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Nuclear and Particle Physics

Measuring inclined air showers with the upgraded Pierre Auger Observatory

by Felix Schlüter (Karlsruhe Institute of Technology)

Hybrid meeting:12630, Ångström

The Pierre Auger Observatory in the province of Mendoza, Argentina, is the world’s largest cosmic-ray air shower experiment, covering an area of 3000 km2.  It measures the spectrum of cosmic rays at energies well beyond 10e19 eV with unprecedented accuracy, utilizing different detector and detection techniques. After two decades of successful operation, the observatory is currently being upgraded to increase its mass-composition sensitivity. The AugerPrime upgrade includes the installation of a horizontal, di-polarized radio antenna on top of each of the 1661 water-Cherenkov detector stations. The coincident detection of very inclined air showers with radio and particle detectors provides an excellent mass sensitivity.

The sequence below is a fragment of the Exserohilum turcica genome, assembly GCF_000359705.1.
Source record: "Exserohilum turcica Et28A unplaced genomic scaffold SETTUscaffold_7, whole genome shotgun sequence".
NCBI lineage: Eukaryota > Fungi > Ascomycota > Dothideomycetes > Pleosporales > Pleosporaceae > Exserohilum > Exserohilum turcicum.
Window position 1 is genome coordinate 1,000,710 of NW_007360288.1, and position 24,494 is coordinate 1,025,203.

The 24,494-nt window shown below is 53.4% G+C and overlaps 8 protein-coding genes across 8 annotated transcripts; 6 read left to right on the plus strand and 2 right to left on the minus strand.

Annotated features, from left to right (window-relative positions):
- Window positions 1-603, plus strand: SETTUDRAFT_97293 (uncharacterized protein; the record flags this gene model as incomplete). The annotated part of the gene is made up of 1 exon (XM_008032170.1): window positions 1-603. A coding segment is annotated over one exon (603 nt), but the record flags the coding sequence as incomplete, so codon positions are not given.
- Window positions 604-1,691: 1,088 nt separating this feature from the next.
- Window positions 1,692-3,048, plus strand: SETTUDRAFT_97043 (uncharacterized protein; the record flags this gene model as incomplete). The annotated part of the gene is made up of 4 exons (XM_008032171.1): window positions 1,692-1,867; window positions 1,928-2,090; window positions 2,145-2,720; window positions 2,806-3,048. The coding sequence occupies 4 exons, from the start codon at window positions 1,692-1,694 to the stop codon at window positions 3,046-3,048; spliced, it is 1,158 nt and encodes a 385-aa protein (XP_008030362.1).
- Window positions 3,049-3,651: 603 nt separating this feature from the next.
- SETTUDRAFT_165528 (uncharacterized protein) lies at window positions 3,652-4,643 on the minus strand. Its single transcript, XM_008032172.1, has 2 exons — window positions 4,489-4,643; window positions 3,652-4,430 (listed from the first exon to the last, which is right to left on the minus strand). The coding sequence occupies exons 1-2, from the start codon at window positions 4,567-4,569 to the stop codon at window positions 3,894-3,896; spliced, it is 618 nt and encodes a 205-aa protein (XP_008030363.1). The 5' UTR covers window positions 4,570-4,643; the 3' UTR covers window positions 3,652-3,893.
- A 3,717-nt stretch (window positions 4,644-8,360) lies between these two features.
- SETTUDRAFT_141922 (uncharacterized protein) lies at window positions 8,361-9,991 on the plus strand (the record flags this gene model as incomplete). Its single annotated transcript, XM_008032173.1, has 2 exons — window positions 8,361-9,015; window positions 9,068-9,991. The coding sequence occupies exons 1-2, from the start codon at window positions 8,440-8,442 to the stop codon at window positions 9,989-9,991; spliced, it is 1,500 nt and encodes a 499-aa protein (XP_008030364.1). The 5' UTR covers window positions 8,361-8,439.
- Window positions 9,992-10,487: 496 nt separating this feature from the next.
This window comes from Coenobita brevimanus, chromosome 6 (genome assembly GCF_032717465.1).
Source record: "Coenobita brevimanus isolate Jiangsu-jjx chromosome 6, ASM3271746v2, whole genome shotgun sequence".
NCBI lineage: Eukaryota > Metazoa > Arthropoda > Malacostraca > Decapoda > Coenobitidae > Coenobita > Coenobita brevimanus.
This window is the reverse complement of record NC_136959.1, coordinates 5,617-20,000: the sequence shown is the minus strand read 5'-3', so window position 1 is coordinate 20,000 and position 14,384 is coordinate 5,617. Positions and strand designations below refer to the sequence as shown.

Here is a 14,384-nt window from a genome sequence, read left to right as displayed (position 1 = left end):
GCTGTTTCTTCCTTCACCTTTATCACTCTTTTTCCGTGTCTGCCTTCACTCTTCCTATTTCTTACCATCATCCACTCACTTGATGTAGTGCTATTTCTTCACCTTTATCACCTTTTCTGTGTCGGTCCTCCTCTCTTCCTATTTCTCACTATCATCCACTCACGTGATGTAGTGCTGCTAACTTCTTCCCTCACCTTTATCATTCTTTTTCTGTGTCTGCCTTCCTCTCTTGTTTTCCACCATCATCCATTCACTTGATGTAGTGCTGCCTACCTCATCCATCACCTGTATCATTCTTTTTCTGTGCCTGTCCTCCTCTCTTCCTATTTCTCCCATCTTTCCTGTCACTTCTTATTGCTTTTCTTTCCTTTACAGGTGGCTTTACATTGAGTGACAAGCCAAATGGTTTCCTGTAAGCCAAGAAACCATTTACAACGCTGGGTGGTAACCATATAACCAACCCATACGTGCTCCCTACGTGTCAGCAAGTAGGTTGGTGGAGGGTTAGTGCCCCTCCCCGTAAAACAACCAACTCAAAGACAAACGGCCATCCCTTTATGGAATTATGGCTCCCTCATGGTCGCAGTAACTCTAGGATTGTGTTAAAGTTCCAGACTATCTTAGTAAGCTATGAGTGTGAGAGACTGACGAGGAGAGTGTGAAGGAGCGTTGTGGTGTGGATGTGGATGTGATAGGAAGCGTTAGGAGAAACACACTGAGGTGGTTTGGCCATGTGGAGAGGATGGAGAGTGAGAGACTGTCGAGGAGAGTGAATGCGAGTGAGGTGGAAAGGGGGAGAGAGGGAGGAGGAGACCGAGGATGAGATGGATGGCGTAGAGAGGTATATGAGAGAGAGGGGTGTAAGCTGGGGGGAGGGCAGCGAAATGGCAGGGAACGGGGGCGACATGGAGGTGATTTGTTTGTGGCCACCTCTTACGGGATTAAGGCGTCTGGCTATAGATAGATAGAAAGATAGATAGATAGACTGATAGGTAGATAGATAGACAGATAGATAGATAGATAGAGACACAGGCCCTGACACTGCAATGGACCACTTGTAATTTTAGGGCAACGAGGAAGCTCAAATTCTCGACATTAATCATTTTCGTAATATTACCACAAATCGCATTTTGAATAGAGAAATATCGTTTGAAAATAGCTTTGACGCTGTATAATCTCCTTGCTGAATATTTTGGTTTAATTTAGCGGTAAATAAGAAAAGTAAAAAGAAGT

To exploit the full potential of the AugerPrime Radio Detector we developed a new reconstruction algorithm for extensive air showers with zenith angles between 65° and 85°. Our algorithm individually describes the dominant rotational symmetric geomagnetic emission and additional asymmetries introduced by the superposition of charge-excess and geomagnetic radiation as well as by geometrical early-late effects.

We will present the first results of an end-to-end simulation study of the performance of the AugerPrime Radio Detector.

The performance is evaluated utilizing a comprehensive set of simulated air showers together with recorded background. The estimation of an energy- and direction-dependent aperture yields an estimation of the expected 10-year event statistics. The potential to measure the number of muons in air showers with the achieved statistics is outlined. Based on the achieved energy resolution, the potential to discriminate between different cosmic-ray primaries is presented.